Durban hosting IOC puts SAfrica back in spotlight

A year after South Africa basked in the glow of staging the

World Cup, the country will be back in the international sports

spotlight when Durban hosts the biggest Olympic gathering in Africa

in more than 70 years.

The International Olympic Committee’s 123rd session, or annual

general assembly, will start next week in this balmy coastal city

on the Indian Ocean.

The meeting will attract royalty, world leaders and sport’s

highest decision-makers to a country once banned by the IOC and

cast into a 30-year isolation for its apartheid regime.

The only previous time the IOC held its assembly in Africa was

in Cairo in 1938. The event may edge Durban closer to hosting the

first African Olympics in the future.

The IOC executive board meets Monday, with the entire 110-member

body in session Wednesday through Sunday.

The centerpiece of the meeting is the vote Wednesday on the host

city for the 2018 Winter Games. The three candidates are Annecy,

France; Munich; and Pyeongchang, South Korea.

Local organizers say the gathering represents a ”spiritual”

return to the Olympic family for South Africa and is the latest

sign that it sees sport as a vehicle to carry its reformed image to

the rest of the world.

Now an IOC executive board member and the former head of South

Africa’s nonracial Olympic body, Sam Ramsamy led an emotional

return to the Olympics in Barcelona in 1992 alongside Nelson

Mandela.

The Durban-born Ramsamy said this session is probably the most

significant Olympic moment for his country.

”Having waited for 117 years to host this event in our country

and knowing how cities and countries vie to host the IOC session,

Durban is certainly fortunate,” Ramsamy said. ”This gives me an

opportunity to personally welcome my colleagues to the city where I

was born.”

South Africa has enjoyed memorable highlights in rugby, cricket

and soccer. It’s now eager to make its mark in the Olympic

world.

”In a sense, it’s bringing the Olympic movement to South

Africa,” Durban city manager Mike Sutcliffe told The Associated

Press. ”This is closing that circle where they’re coming back and

hopefully helping us as we develop a spirit of Olympism. We have

all the right ingredients and are fully ready for this. I have no

doubt about that.”

Boosted by its widely praised World Cup, South Africa

immediately targeted a bid for the 2020 Summer Olympics.

Durban, with its mild midyear temperatures and burgeoning

tourist setup, was the overwhelming favorite to be the candidate

after Cape Town failed in a bid for the 2004 Games.

A possible bid was welcomed by IOC President Jacques Rogge.

But in May, the government said it was not the right time,

unwilling to commit to another major financial investment for a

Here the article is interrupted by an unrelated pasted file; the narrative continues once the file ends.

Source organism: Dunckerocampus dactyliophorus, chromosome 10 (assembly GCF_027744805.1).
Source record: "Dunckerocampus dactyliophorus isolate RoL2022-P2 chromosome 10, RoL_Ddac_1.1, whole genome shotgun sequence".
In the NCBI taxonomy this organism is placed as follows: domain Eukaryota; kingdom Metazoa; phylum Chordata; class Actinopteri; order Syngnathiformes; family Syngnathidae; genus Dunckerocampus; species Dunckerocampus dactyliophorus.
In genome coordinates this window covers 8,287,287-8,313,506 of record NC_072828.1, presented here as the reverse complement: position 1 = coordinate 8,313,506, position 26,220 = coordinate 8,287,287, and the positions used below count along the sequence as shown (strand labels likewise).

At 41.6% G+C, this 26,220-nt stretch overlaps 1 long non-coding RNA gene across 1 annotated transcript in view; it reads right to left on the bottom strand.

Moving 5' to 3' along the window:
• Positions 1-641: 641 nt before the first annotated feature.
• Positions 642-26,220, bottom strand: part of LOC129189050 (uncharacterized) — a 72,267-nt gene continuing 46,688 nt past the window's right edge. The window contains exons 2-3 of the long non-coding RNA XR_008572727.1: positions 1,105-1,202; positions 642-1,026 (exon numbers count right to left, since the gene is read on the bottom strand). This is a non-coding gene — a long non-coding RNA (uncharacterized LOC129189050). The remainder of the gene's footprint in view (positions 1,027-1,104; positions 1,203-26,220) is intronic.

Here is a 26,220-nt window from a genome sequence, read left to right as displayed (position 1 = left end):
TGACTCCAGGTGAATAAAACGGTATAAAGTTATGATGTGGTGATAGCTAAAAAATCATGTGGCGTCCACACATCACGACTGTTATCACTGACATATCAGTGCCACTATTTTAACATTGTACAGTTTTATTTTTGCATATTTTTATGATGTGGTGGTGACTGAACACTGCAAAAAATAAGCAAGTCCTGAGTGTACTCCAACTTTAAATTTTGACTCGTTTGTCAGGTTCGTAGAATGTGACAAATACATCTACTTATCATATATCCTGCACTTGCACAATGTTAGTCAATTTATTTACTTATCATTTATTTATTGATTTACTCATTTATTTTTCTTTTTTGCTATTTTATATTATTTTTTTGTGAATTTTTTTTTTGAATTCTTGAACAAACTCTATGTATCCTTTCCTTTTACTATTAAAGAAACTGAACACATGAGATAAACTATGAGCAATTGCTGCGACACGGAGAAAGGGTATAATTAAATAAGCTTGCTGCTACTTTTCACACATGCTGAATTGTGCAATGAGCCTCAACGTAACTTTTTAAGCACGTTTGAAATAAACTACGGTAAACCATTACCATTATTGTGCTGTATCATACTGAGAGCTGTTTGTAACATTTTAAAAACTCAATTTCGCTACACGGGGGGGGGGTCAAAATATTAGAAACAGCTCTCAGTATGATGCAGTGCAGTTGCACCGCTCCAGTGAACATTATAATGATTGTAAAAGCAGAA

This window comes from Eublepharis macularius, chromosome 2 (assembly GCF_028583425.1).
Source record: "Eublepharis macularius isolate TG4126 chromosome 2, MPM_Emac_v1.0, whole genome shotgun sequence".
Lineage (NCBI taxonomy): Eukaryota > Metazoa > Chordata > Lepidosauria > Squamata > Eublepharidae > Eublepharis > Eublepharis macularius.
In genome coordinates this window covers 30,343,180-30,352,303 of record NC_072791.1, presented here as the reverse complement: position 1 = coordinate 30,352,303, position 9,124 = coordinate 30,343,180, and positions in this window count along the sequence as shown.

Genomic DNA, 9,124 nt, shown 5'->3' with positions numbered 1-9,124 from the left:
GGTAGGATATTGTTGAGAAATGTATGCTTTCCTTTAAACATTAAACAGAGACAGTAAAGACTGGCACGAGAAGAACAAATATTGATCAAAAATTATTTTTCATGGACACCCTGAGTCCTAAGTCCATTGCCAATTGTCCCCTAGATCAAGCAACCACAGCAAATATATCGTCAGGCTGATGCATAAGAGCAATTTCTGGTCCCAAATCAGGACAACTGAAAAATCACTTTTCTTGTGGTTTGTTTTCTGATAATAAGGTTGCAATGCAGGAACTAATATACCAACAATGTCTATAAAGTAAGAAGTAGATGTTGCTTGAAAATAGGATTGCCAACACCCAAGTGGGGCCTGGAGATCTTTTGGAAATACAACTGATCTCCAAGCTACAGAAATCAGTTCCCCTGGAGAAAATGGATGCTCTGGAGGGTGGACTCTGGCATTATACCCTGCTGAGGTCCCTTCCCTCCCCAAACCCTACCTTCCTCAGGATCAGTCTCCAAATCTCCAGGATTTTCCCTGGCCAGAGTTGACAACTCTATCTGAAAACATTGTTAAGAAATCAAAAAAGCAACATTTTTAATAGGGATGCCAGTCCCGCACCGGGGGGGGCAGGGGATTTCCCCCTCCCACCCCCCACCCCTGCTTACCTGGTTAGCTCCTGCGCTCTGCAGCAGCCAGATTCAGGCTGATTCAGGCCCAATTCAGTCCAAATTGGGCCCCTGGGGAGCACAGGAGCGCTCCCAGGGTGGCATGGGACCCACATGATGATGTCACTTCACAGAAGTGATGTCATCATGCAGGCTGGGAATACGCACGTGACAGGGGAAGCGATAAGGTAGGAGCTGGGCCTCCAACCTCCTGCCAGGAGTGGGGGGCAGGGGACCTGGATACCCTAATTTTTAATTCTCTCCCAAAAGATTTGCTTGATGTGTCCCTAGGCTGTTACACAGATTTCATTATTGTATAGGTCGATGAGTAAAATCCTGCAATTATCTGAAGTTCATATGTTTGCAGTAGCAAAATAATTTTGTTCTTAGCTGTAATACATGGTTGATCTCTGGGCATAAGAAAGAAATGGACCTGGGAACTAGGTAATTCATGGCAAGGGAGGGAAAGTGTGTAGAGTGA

sports event with poverty still affecting many of South Africa’s 50

million people.

Still, a resounding success for Durban could revive a 2020 bid

before the IOC’s Sept. 1 deadline.

So far only Rome has confirmed it will go for 2020, while Tokyo

and Madrid are possible contenders.

”South Africa might never enjoy the same position in 20 years

to come, to host such events,” South Africa’s sports minister

Fikile Mbalula said last month, adding a 2020 bid was not ruled

out. ”I think we have to do everything in our power, if there’s an

opportunity or an avenue to host a mega event, let’s do that.”

Despite the dampened Olympic hopes, the IOC gathering in South

Africa’s sunny city is an ideal opportunity to impress. An

ambitious South Africa is also targeting the 2022 Commonwealth

Games, a track world championships and a Diamond League meet.

”We as a country must realize that such major events are few

and far between and many countries would give their eye teeth to

have such a session in their own cities,” South African Olympic

Committee President Gideon Sam said. ”It cannot be more opportune

as we set our sights on continuing to bring bigger and better

events to the continent of Africa.”

The 2018 bid race is almost a side issue for Durban – a city of

just under 5 million people characterized by a mix of inhabitants

descended from Indian immigrants, South Africa’s Zulu kingdom and

British colonials.

It’s where Mahatma Gandhi developed some of his philosophies of

peaceful resistance and where visitors were wowed last year by the

Moses Mabhida World Cup stadium and its giant roof arch.

Next week’s delegates will include the presidents of South

Korea, Hungary and Germany and royalty like Prince Albert of Monaco

– with new South African bride and former Durban resident Charlene

Wittstock.

The city – with a World Cup and a Commonwealth Heads of

Government meeting under its belt – will have no problem with the

high-profile visitors, officials said.

”There have been times when we had more heads of states in the

city than this, so we know what we will be dealing with,” national

police spokesman Col. Vishnu Naidoo told AP.

AP Sports Writer Gerald Imray in Johannesburg contributed to

this report.

Gerald Imray can be reached at

http://twitter.com/GeraldImrayAP